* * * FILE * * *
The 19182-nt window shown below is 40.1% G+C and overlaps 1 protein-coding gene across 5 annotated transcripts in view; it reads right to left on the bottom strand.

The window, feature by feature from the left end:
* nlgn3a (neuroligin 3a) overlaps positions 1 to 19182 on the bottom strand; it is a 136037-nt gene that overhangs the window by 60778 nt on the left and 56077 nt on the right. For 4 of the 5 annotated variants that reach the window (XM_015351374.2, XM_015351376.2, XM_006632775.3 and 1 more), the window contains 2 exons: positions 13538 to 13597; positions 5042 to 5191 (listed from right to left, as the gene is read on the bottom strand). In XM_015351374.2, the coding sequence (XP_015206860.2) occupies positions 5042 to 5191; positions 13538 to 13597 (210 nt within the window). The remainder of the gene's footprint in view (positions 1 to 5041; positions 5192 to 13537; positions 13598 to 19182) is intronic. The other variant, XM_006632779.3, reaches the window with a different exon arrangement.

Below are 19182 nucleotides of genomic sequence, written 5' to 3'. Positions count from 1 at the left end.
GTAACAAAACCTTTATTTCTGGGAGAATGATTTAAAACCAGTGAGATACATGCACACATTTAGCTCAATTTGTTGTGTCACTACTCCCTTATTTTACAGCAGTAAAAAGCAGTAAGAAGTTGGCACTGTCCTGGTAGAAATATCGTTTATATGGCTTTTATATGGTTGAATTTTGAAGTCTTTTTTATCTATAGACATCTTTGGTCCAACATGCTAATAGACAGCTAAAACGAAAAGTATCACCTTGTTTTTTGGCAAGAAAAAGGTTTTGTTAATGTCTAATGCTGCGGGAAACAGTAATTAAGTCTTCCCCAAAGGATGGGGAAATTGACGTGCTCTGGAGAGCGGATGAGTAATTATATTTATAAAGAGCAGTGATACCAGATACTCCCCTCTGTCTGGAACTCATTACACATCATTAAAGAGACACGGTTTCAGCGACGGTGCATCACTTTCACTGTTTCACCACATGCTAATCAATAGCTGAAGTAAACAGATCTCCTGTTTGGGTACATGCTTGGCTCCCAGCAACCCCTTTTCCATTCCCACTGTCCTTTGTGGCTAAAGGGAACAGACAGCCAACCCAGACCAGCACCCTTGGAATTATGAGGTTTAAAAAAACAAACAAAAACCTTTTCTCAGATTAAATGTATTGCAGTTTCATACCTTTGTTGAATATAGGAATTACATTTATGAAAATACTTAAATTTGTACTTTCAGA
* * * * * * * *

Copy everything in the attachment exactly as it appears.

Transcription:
The 19182-nt window shown below is 40.1% G+C and overlaps 1 protein-coding gene across 5 annotated transcripts in view; it reads right to left on the bottom strand.

The window, feature by feature from the left end:
* nlgn3a (neuroligin 3a) overlaps positions 1 to 19182 on the bottom strand; it is a 136037-nt gene that overhangs the window by 60778 nt on the left and 56077 nt on the right. For 4 of the 5 annotated variants that reach the window (XM_015351374.2, XM_015351376.2, XM_006632775.3 and 1 more), the window contains 2 exons: positions 13538 to 13597; positions 5042 to 5191 (listed from right to left, as the gene is read on the bottom strand). In XM_015351374.2, the coding sequence (XP_015206860.2) occupies positions 5042 to 5191; positions 13538 to 13597 (210 nt within the window). The remainder of the gene's footprint in view (positions 1 to 5041; positions 5192 to 13537; positions 13598 to 19182) is intronic. The other variant, XM_006632779.3, reaches the window with a different exon arrangement.

Below are 19182 nucleotides of genomic sequence, written 5' to 3'. Positions count from 1 at the left end.
GTAACAAAACCTTTATTTCTGGGAGAATGATTTAAAACCAGTGAGATACATGCACACATTTAGCTCAATTTGTTGTGTCACTACTCCCTTATTTTACAGCAGTAAAAAGCAGTAAGAAGTTGGCACTGTCCTGGTAGAAATATCGTTTATATGGCTTTTATATGGTTGAATTTTGAAGTCTTTTTTATCTATAGACATCTTTGGTCCAACATGCTAATAGACAGCTAAAACGAAAAGTATCACCTTGTTTTTTGGCAAGAAAAAGGTTTTGTTAATGTCTAATGCTGCGGGAAACAGTAATTAAGTCTTCCCCAAAGGATGGGGAAATTGACGTGCTCTGGAGAGCGGATGAGTAATTATATTTATAAAGAGCAGTGATACCAGATACTCCCCTCTGTCTGGAACTCATTACACATCATTAAAGAGACACGGTTTCAGCGACGGTGCATCACTTTCACTGTTTCACCACATGCTAATCAATAGCTGAAGTAAACAGATCTCCTGTTTGGGTACATGCTTGGCTCCCAGCAACCCCTTTTCCATTCCCACTGTCCTTTGTGGCTAAAGGGAACAGACAGCCAACCCAGACCAGCACCCTTGGAATTATGAGGTTTAAAAAAACAAACAAAAACCTTTTCTCAGATTAAATGTATTGCAGTTTCATACCTTTGTTGAATATAGGAATTACATTTATGAAAATACTTAAATTTGTACTTTCAGA